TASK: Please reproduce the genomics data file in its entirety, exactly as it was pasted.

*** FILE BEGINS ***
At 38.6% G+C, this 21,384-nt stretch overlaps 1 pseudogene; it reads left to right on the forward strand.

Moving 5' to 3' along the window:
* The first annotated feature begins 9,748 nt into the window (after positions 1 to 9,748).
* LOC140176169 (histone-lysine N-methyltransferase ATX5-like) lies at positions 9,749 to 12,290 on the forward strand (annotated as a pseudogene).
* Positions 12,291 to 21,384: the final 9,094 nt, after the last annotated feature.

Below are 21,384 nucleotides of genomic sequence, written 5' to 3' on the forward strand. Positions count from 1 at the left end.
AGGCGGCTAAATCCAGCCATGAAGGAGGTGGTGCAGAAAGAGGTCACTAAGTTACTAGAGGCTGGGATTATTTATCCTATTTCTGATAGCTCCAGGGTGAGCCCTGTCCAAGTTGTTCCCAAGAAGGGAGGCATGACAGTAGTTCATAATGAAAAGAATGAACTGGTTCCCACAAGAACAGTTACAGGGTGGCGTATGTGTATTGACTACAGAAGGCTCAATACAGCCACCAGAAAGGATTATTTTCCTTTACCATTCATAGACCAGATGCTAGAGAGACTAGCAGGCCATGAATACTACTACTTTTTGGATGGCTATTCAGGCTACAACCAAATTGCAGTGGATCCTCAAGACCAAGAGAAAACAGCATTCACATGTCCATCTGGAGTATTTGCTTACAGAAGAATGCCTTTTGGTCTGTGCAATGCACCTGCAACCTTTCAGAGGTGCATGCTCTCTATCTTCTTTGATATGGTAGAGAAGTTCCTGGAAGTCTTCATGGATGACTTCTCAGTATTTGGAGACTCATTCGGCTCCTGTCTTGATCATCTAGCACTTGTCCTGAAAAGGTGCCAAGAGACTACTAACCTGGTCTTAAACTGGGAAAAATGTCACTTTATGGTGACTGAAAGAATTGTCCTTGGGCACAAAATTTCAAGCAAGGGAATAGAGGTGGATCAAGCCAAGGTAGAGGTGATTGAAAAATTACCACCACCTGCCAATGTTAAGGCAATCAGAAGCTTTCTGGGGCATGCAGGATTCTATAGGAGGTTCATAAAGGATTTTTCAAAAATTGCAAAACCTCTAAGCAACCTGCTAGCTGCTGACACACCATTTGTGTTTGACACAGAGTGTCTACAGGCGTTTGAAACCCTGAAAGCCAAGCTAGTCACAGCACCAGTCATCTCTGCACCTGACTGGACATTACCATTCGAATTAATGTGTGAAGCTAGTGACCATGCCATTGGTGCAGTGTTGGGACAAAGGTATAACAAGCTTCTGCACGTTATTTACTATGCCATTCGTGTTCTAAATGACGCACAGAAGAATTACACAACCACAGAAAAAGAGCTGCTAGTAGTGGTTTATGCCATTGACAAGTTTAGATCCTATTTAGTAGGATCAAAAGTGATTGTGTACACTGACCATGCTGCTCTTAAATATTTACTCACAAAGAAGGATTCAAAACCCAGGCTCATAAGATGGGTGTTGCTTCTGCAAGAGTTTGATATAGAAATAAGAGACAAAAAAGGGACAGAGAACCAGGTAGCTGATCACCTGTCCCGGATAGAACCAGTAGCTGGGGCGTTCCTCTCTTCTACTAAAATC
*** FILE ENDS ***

At 38.6% G+C, this 21,384-nt stretch overlaps 1 pseudogene; it reads left to right on the forward strand.

Moving 5' to 3' along the window:
* The first annotated feature begins 9,748 nt into the window (after positions 1 to 9,748).
* LOC140176169 (histone-lysine N-methyltransferase ATX5-like) lies at positions 9,749 to 12,290 on the forward strand (annotated as a pseudogene).
* Positions 12,291 to 21,384: the final 9,094 nt, after the last annotated feature.

Below are 21,384 nucleotides of genomic sequence, written 5' to 3' on the forward strand. Positions count from 1 at the left end.
AGGCGGCTAAATCCAGCCATGAAGGAGGTGGTGCAGAAAGAGGTCACTAAGTTACTAGAGGCTGGGATTATTTATCCTATTTCTGATAGCTCCAGGGTGAGCCCTGTCCAAGTTGTTCCCAAGAAGGGAGGCATGACAGTAGTTCATAATGAAAAGAATGAACTGGTTCCCACAAGAACAGTTACAGGGTGGCGTATGTGTATTGACTACAGAAGGCTCAATACAGCCACCAGAAAGGATTATTTTCCTTTACCATTCATAGACCAGATGCTAGAGAGACTAGCAGGCCATGAATACTACTACTTTTTGGATGGCTATTCAGGCTACAACCAAATTGCAGTGGATCCTCAAGACCAAGAGAAAACAGCATTCACATGTCCATCTGGAGTATTTGCTTACAGAAGAATGCCTTTTGGTCTGTGCAATGCACCTGCAACCTTTCAGAGGTGCATGCTCTCTATCTTCTTTGATATGGTAGAGAAGTTCCTGGAAGTCTTCATGGATGACTTCTCAGTATTTGGAGACTCATTCGGCTCCTGTCTTGATCATCTAGCACTTGTCCTGAAAAGGTGCCAAGAGACTACTAACCTGGTCTTAAACTGGGAAAAATGTCACTTTATGGTGACTGAAAGAATTGTCCTTGGGCACAAAATTTCAAGCAAGGGAATAGAGGTGGATCAAGCCAAGGTAGAGGTGATTGAAAAATTACCACCACCTGCCAATGTTAAGGCAATCAGAAGCTTTCTGGGGCATGCAGGATTCTATAGGAGGTTCATAAAGGATTTTTCAAAAATTGCAAAACCTCTAAGCAACCTGCTAGCTGCTGACACACCATTTGTGTTTGACACAGAGTGTCTACAGGCGTTTGAAACCCTGAAAGCCAAGCTAGTCACAGCACCAGTCATCTCTGCACCTGACTGGACATTACCATTCGAATTAATGTGTGAAGCTAGTGACCATGCCATTGGTGCAGTGTTGGGACAAAGGTATAACAAGCTTCTGCACGTTATTTACTATGCCATTCGTGTTCTAAATGACGCACAGAAGAATTACACAACCACAGAAAAAGAGCTGCTAGTAGTGGTTTATGCCATTGACAAGTTTAGATCCTATTTAGTAGGATCAAAAGTGATTGTGTACACTGACCATGCTGCTCTTAAATATTTACTCACAAAGAAGGATTCAAAACCCAGGCTCATAAGATGGGTGTTGCTTCTGCAAGAGTTTGATATAGAAATAAGAGACAAAAAAGGGACAGAGAACCAGGTAGCTGATCACCTGTCCCGGATAGAACCAGTAGCTGGGGCGTTCCTCTCTTCTACTAAAATC